Tuesday, December 29, 2009

Ethics, schmethics

The New York Times is under fire again. Synopsis: Trying to go cheap on a technology and business column, the paper hired a Harvard professor who took a free trip from the 3M company and then wrote about it for her column. This amuses Virginia Postrel, who turned down that same NYT columnist gig:
I am, in fact, ethically ineligible to write about innovation for the NYT.
I occasionally do paid speaking for companies that might conceivably be sources for a column on innovation. (Those speaking engagements generally pay quite a bit better than writing for the Times.) As an old journalism pro, I naturally know enough not to take a speaking gig and then turn it into an article, at least not without getting my editor's OK and disclosing any potential conflict to readers. But that's no longer enough for the Times. Its ethics guidelines now prohibit freelancers from taking honoraria or even travel expenses from anyone who might, in some theoretical future state of the world, be a source.
Read the whole thing. This goes back to my basic beef with the Grand Poobahs of Journalism Ethics. Their standards -- including their hostility to press junkets, free food and other "conflicts of interest" -- always favored the big media outlets, which can afford to pay expenses for travel, meals, etc., that smaller operations can't afford.

Back in the day when big newspapers and magazines were rolling in ad revenue, a staffer for Time or the Washington Post could go where the action was, put the whole thing on his AmEx card and get reimbursed for all expenses. You couldn't do that if you were working for a smaller paper.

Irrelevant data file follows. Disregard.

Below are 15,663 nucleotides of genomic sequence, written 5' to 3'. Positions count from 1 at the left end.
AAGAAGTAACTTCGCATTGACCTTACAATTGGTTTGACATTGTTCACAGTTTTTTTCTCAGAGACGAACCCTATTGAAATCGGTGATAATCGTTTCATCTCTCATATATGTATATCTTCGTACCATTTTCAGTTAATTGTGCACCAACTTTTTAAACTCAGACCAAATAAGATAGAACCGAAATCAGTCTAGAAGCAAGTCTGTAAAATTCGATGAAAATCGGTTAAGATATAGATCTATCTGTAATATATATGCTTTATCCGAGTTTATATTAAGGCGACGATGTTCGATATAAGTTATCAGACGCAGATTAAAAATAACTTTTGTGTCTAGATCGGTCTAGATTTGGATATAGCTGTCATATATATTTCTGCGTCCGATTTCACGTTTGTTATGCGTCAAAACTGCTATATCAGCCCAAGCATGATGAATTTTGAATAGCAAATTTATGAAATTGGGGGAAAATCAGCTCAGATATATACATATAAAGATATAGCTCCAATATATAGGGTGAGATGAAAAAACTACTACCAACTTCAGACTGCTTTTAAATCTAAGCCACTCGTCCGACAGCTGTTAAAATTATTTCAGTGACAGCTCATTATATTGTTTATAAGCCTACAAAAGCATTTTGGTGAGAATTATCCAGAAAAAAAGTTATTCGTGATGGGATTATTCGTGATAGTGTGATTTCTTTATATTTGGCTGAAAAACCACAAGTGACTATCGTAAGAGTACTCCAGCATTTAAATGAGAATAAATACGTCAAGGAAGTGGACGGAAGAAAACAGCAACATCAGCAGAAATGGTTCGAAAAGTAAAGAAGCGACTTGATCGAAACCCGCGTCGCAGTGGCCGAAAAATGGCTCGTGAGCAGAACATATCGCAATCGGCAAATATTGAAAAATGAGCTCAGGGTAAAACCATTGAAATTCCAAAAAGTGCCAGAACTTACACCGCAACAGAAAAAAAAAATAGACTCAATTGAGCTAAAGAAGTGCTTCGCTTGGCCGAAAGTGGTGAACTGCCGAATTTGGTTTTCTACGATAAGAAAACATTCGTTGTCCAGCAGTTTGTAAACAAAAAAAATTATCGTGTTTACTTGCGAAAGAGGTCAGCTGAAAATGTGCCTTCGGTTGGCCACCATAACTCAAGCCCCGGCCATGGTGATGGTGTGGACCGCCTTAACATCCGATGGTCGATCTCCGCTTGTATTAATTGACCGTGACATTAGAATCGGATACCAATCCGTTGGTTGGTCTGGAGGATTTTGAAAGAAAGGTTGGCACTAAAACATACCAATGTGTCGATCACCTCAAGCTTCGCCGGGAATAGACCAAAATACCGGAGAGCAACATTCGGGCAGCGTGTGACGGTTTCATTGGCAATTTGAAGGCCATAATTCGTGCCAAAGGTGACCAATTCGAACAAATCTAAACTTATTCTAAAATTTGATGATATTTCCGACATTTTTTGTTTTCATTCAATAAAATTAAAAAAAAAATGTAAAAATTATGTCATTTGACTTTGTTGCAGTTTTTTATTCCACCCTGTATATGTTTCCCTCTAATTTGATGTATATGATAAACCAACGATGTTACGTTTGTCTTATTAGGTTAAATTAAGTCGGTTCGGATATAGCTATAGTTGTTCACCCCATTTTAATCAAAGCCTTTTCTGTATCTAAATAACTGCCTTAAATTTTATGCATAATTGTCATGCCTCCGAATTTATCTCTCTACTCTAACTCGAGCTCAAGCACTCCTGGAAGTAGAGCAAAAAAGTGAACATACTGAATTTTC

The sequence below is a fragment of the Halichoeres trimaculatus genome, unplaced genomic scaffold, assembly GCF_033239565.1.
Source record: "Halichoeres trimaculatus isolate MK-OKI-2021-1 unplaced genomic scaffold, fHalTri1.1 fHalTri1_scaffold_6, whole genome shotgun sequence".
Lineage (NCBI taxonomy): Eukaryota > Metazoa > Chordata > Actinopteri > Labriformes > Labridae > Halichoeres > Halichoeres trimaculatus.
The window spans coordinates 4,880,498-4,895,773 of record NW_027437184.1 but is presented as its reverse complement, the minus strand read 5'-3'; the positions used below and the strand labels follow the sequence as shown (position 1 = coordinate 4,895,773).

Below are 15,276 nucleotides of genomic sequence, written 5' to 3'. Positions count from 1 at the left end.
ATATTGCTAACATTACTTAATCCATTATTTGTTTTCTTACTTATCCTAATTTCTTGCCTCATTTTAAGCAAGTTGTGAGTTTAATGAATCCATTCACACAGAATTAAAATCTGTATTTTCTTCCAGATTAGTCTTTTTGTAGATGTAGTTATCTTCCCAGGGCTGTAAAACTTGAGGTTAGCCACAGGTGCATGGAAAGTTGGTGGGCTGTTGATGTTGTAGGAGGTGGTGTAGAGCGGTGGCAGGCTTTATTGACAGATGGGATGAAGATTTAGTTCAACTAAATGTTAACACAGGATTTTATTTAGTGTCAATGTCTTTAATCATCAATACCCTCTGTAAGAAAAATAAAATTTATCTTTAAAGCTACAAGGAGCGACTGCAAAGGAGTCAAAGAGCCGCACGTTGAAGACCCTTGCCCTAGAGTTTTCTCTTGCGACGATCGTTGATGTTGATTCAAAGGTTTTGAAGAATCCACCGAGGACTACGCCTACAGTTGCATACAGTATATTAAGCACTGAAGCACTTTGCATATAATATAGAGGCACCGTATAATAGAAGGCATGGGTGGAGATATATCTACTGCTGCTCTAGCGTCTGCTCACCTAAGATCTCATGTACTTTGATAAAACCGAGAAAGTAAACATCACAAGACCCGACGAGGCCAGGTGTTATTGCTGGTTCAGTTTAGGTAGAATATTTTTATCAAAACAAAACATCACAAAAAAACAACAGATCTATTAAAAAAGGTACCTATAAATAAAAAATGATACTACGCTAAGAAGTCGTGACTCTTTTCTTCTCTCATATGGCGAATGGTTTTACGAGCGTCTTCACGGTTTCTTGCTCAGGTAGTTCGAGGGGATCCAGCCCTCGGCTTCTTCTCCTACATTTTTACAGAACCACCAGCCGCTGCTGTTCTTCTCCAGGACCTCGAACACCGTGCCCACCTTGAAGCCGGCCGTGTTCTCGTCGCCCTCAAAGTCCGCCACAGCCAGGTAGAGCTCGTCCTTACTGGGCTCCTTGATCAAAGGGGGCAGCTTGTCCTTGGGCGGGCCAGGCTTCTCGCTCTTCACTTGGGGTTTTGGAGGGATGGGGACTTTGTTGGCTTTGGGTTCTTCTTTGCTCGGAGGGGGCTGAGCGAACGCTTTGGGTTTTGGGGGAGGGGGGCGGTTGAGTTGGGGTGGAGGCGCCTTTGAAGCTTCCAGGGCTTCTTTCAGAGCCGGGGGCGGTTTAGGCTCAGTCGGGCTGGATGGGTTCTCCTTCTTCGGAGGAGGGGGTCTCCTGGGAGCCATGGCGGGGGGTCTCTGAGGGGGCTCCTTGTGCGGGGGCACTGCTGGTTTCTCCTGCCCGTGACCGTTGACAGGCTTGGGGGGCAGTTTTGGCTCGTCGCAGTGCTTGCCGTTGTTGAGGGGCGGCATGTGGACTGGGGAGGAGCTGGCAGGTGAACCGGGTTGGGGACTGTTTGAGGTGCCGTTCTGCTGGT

The ability to pay correspondents to go trotting off to Rio and Riyadh was a basic element of the prestige of major news organizations, and the Grand Poobahs of Journalism Ethics codified the rules to protect the status quo. A clever racket, and if you let the big boys set the rules, don't be surprised that the rules favor the big boys so decisively that you never get a scoop.

Well, now the big boys' budgets are getting tight, see? And they're discovering that Journalism Ethics was actually a luxury item that they can no longer afford.

Screw 'em. I forfeited all claim to "Journalism Ethics" more than two decades ago, when I was a small-town sportswriter scarfing up all the free chili dogs I could get from the ladies at the Gordon Central High School Band Boosters concession stand. And I recall some good advice from my Old School editors: "Just get the facts right and you're OK."

Or, as I once remarked to Bob Barr, "Ethics, schmethics." We were walking to a seafood restaurant in Orlando called Fish On Fire, and if you think I was going to pay for supper, you're nuts. If I'd been worried about tithing the mint and cumin of "ethics," I wouldn't even have been on that trip. A reporter's job is to get the facts. How I get the facts is my own business, and if the facts are in Orlando, let's not clutter up the story with a lot of "full disclosure" crap about my travel arrangements, OK?

Open mockery of "Journalism Ethics" is not going to win you any friends at the New York Times, but what kind of self-respecting gonzo journalist cares about making friends at the New York Times?

The facts are the facts, and the fact is that the Grand Poobahs of Journalism Ethics have been running a racket for years. Now they're running out of money and having to rely on Harvard professors to do the job, which is a sure sign of desperation.

Meanwhile, it's about time for me to book my flight to Pasadena for the BCS Championship Game -- Roll Tide! -- so please hit the tip jar. While Mrs. Other McCain doesn't worry too much about Journalism Ethics, she is kind of worried about certain neutral objective facts we can't avoid, including the heating bill.

(Via Memeorandum and Professor Glenn Reynolds, who went to law school at Yale, not Harvard, and whose bias against the University of Alabama does not require "full disclosure.")

UPDATE: Just booked my flight for Pasadena, if you're interested.